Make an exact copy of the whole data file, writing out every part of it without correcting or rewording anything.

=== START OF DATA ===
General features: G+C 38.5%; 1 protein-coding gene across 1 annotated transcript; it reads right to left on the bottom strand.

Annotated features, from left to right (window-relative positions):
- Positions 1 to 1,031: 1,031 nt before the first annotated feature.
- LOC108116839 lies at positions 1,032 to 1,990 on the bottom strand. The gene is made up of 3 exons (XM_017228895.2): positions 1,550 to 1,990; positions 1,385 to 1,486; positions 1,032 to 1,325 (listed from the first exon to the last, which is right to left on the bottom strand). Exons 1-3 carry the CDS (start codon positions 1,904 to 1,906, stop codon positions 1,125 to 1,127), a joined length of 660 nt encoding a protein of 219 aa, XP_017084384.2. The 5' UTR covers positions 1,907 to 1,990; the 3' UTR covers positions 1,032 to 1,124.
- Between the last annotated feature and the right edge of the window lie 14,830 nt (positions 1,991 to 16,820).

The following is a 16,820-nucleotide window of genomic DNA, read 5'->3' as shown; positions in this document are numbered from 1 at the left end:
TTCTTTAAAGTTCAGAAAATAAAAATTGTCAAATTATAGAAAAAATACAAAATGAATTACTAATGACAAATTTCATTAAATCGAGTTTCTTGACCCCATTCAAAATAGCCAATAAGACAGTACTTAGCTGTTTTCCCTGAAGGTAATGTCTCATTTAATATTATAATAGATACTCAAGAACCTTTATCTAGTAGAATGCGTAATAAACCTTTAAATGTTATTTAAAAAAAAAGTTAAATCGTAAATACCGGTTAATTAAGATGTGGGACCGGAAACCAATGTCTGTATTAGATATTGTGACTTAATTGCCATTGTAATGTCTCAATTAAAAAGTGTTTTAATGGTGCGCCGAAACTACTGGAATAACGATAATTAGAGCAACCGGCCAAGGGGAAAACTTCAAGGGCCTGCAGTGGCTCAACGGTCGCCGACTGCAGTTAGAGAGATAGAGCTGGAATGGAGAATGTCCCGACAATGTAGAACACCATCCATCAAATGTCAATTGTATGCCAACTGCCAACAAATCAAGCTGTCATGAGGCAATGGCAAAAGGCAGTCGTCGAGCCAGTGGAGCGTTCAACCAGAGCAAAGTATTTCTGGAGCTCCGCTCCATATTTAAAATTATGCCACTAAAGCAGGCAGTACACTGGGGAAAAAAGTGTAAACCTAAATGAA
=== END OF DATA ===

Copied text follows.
General features: G+C 38.5%; 1 protein-coding gene across 1 annotated transcript; it reads right to left on the bottom strand.

Annotated features, from left to right (window-relative positions):
- Positions 1 to 1,031: 1,031 nt before the first annotated feature.
- LOC108116839 lies at positions 1,032 to 1,990 on the bottom strand. The gene is made up of 3 exons (XM_017228895.2): positions 1,550 to 1,990; positions 1,385 to 1,486; positions 1,032 to 1,325 (listed from the first exon to the last, which is right to left on the bottom strand). Exons 1-3 carry the CDS (start codon positions 1,904 to 1,906, stop codon positions 1,125 to 1,127), a joined length of 660 nt encoding a protein of 219 aa, XP_017084384.2. The 5' UTR covers positions 1,907 to 1,990; the 3' UTR covers positions 1,032 to 1,124.
- Between the last annotated feature and the right edge of the window lie 14,830 nt (positions 1,991 to 16,820).

The following is a 16,820-nucleotide window of genomic DNA, read 5'->3' as shown; positions in this document are numbered from 1 at the left end:
TTCTTTAAAGTTCAGAAAATAAAAATTGTCAAATTATAGAAAAAATACAAAATGAATTACTAATGACAAATTTCATTAAATCGAGTTTCTTGACCCCATTCAAAATAGCCAATAAGACAGTACTTAGCTGTTTTCCCTGAAGGTAATGTCTCATTTAATATTATAATAGATACTCAAGAACCTTTATCTAGTAGAATGCGTAATAAACCTTTAAATGTTATTTAAAAAAAAAGTTAAATCGTAAATACCGGTTAATTAAGATGTGGGACCGGAAACCAATGTCTGTATTAGATATTGTGACTTAATTGCCATTGTAATGTCTCAATTAAAAAGTGTTTTAATGGTGCGCCGAAACTACTGGAATAACGATAATTAGAGCAACCGGCCAAGGGGAAAACTTCAAGGGCCTGCAGTGGCTCAACGGTCGCCGACTGCAGTTAGAGAGATAGAGCTGGAATGGAGAATGTCCCGACAATGTAGAACACCATCCATCAAATGTCAATTGTATGCCAACTGCCAACAAATCAAGCTGTCATGAGGCAATGGCAAAAGGCAGTCGTCGAGCCAGTGGAGCGTTCAACCAGAGCAAAGTATTTCTGGAGCTCCGCTCCATATTTAAAATTATGCCACTAAAGCAGGCAGTACACTGGGGAAAAAAGTGTAAACCTAAATGAA